Tuesday, November 22, 2005
By Santosh Digal, BosNewsLife South East Asia Reporter in Manila
JAKARTA/MANILA (BosNewsLife)-- Masked gunmen shot and wounded a Christian couple in the Indonesian province of Central Sulawesi in the latest in a series of attacks against Christians there, police and hospital sources confirmed Monday, November 21.
45-year old Pudji Laksono, a lecturer at the state Tadulako University, and his wife Novlin Pallinggi, 37, were shot late Saturday, November 19, while on their way home a church service in the provincial capital Palu, said the city's Police Chief Guntur Widodo.
"They were riding a motorcycle when they were attacked by two men on another motorcycle in a small, dark alley in East Palu," he added in a statement monitored by BosNewsLife. The couple was recovering after undergoing surgery, the Undata General Hospital in Palu said.
Saturday's shooting came a day after unidentified assailants shot three teenage girls in Palu, killing one of them, The Jakarta Post newspaper said on its website. Catholic news agency AsiaNews reported that another 22-year old girl, identified only as Yanti, died after being wounded Friday, November 18, in the neck by a machete.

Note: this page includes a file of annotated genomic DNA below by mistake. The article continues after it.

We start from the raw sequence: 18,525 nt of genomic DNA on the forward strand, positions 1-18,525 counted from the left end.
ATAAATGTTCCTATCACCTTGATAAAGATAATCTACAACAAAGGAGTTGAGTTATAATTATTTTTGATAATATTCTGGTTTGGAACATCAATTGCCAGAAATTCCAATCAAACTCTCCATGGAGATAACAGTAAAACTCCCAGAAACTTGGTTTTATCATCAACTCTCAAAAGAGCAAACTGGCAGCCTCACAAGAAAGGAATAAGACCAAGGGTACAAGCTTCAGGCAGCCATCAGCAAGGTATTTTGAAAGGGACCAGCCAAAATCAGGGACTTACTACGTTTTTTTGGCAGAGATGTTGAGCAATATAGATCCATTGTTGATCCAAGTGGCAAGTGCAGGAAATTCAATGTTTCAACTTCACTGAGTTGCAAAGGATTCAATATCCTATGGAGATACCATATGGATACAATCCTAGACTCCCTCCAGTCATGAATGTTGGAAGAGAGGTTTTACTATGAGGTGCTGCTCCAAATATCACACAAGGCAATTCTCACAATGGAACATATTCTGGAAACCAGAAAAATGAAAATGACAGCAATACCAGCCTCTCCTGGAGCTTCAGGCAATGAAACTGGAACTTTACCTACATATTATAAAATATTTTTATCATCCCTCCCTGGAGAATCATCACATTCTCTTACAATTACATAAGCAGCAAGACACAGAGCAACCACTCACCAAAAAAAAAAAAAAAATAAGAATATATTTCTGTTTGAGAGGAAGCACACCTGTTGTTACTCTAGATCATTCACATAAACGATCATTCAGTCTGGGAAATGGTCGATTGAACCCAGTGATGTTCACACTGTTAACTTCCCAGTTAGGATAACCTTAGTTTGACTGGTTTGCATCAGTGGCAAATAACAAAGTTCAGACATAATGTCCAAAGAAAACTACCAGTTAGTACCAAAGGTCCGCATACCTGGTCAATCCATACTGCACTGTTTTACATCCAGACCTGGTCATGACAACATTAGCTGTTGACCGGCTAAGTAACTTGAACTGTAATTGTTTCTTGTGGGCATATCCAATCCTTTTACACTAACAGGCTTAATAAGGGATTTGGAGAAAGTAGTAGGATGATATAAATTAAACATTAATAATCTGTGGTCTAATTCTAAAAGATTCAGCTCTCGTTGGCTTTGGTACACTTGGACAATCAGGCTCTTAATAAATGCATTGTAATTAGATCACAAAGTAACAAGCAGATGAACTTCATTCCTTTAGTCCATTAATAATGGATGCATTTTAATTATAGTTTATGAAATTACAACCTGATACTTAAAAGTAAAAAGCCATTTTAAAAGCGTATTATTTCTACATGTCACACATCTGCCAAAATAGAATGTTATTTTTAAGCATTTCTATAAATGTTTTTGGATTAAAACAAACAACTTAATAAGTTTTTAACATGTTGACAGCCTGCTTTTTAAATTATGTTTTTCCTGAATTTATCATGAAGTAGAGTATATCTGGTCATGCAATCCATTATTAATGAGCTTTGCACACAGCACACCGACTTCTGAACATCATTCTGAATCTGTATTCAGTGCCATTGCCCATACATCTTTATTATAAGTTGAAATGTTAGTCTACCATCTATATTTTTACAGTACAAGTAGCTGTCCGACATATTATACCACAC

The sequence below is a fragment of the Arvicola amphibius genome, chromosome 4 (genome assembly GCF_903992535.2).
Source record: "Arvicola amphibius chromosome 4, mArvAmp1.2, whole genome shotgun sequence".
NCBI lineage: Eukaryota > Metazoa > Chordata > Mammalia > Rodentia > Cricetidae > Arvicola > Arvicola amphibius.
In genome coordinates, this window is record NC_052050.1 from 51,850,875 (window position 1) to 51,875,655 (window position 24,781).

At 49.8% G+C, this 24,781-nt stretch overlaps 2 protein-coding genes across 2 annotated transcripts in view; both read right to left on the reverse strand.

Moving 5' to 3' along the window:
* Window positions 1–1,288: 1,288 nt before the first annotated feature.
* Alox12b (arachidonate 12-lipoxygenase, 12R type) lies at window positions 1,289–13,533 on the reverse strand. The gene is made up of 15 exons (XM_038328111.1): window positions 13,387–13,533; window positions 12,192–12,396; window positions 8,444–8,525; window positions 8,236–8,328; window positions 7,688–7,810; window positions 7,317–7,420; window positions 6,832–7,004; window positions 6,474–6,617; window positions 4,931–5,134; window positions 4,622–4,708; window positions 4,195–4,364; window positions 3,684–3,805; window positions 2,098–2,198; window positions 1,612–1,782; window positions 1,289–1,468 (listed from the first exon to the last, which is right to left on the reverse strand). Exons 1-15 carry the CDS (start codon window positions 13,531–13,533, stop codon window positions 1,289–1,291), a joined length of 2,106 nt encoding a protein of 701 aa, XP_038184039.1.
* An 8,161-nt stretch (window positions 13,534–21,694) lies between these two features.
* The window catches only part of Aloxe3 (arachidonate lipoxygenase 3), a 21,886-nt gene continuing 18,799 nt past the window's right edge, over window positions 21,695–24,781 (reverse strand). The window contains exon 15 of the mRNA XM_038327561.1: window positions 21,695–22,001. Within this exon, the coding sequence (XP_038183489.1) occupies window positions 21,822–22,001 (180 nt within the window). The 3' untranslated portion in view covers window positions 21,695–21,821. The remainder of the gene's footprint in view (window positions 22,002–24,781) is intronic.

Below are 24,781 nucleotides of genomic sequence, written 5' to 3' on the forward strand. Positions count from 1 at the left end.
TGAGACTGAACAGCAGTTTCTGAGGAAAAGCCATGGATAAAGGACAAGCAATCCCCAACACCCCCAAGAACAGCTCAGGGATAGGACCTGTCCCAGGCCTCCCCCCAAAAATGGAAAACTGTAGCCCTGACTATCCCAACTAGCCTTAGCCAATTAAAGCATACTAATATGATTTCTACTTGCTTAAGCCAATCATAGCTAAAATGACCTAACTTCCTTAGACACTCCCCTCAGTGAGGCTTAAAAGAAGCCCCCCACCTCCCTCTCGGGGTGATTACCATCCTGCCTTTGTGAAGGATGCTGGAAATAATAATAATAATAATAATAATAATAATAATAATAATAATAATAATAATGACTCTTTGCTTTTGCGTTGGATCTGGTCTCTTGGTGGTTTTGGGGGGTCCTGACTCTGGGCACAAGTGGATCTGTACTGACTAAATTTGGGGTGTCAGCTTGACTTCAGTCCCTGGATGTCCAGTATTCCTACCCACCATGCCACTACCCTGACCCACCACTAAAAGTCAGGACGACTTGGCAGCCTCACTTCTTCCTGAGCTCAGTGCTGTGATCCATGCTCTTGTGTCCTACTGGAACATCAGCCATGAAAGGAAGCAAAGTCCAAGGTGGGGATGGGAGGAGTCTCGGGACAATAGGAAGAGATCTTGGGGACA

The latest violence followed the October 29 beheadings of three Christian schoolgirls and the shooting on November 8 of two girls in Poso, about 150 kilometers (about 94 miles) from the provincial capital.
Officials have expressed concern the attacks will lead to a new large scale religious conflict in Central Sulawesi, where fighting pitting Muslims against Christian killed over 1,000 peopled since 2000.
Palu council speaker Andi Mulhanan Tombolotutu condemned the series of attacks, saying the assailants "were targeting other areas as their efforts in Poso had not led to [a large scale] conflict [yet] between Christians and Muslims," local media quoted him as saying.
Human rights groups have expressed concern about what they say is growing Muslim violence against Christians in Indonesia’s, Asia’s largest Muslim nation.
"We urge the Indonesian government to do more to protect the innocent and prevent a return to widespread inter-religious violence," said Tina Lambert Advocacy Director of religious rights group Christian Solidarity Worldwide (CSW) in a statement to BosNewsLife.
Christians comprise roughly eight percent of Indonesia’s nearly 242 million people, according to official estimates.
Copyright 2005 BosNewsLife. All rights reserved.
This material may not be published, broadcast, rewritten, or redistributed without our prior written consent.